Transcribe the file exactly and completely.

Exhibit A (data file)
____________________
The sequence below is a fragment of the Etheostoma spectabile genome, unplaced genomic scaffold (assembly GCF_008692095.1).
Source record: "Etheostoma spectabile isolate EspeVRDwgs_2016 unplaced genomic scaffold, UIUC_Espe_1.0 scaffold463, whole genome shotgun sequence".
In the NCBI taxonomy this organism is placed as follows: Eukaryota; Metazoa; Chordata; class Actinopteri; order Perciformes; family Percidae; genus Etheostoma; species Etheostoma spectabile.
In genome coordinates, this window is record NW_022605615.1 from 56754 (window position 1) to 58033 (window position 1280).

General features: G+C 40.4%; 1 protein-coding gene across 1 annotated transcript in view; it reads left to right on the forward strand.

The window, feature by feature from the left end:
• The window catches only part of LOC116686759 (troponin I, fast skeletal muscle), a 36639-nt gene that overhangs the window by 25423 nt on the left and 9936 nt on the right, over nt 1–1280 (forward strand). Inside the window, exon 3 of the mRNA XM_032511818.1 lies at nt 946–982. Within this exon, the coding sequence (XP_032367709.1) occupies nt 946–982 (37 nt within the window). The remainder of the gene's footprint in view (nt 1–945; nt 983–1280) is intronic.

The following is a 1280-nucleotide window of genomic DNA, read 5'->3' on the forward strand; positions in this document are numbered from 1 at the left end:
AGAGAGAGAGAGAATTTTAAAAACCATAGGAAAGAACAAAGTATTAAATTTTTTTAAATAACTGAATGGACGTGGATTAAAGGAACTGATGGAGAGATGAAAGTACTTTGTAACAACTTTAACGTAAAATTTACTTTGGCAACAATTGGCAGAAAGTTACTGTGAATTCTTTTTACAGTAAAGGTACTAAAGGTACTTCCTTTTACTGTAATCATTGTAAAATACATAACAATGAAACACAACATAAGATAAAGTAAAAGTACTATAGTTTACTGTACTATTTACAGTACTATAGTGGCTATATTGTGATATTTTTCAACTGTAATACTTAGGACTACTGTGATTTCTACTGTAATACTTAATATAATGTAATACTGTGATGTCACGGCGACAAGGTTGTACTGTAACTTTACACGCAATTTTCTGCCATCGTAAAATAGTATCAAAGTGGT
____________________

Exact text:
The sequence below is a fragment of the Etheostoma spectabile genome, unplaced genomic scaffold (assembly GCF_008692095.1).
Source record: "Etheostoma spectabile isolate EspeVRDwgs_2016 unplaced genomic scaffold, UIUC_Espe_1.0 scaffold463, whole genome shotgun sequence".
In the NCBI taxonomy this organism is placed as follows: Eukaryota; Metazoa; Chordata; class Actinopteri; order Perciformes; family Percidae; genus Etheostoma; species Etheostoma spectabile.
In genome coordinates, this window is record NW_022605615.1 from 56754 (window position 1) to 58033 (window position 1280).

General features: G+C 40.4%; 1 protein-coding gene across 1 annotated transcript in view; it reads left to right on the forward strand.

The window, feature by feature from the left end:
• The window catches only part of LOC116686759 (troponin I, fast skeletal muscle), a 36639-nt gene that overhangs the window by 25423 nt on the left and 9936 nt on the right, over nt 1–1280 (forward strand). Inside the window, exon 3 of the mRNA XM_032511818.1 lies at nt 946–982. Within this exon, the coding sequence (XP_032367709.1) occupies nt 946–982 (37 nt within the window). The remainder of the gene's footprint in view (nt 1–945; nt 983–1280) is intronic.

The following is a 1280-nucleotide window of genomic DNA, read 5'->3' on the forward strand; positions in this document are numbered from 1 at the left end:
AGAGAGAGAGAGAATTTTAAAAACCATAGGAAAGAACAAAGTATTAAATTTTTTTAAATAACTGAATGGACGTGGATTAAAGGAACTGATGGAGAGATGAAAGTACTTTGTAACAACTTTAACGTAAAATTTACTTTGGCAACAATTGGCAGAAAGTTACTGTGAATTCTTTTTACAGTAAAGGTACTAAAGGTACTTCCTTTTACTGTAATCATTGTAAAATACATAACAATGAAACACAACATAAGATAAAGTAAAAGTACTATAGTTTACTGTACTATTTACAGTACTATAGTGGCTATATTGTGATATTTTTCAACTGTAATACTTAGGACTACTGTGATTTCTACTGTAATACTTAATATAATGTAATACTGTGATGTCACGGCGACAAGGTTGTACTGTAACTTTACACGCAATTTTCTGCCATCGTAAAATAGTATCAAAGTGGT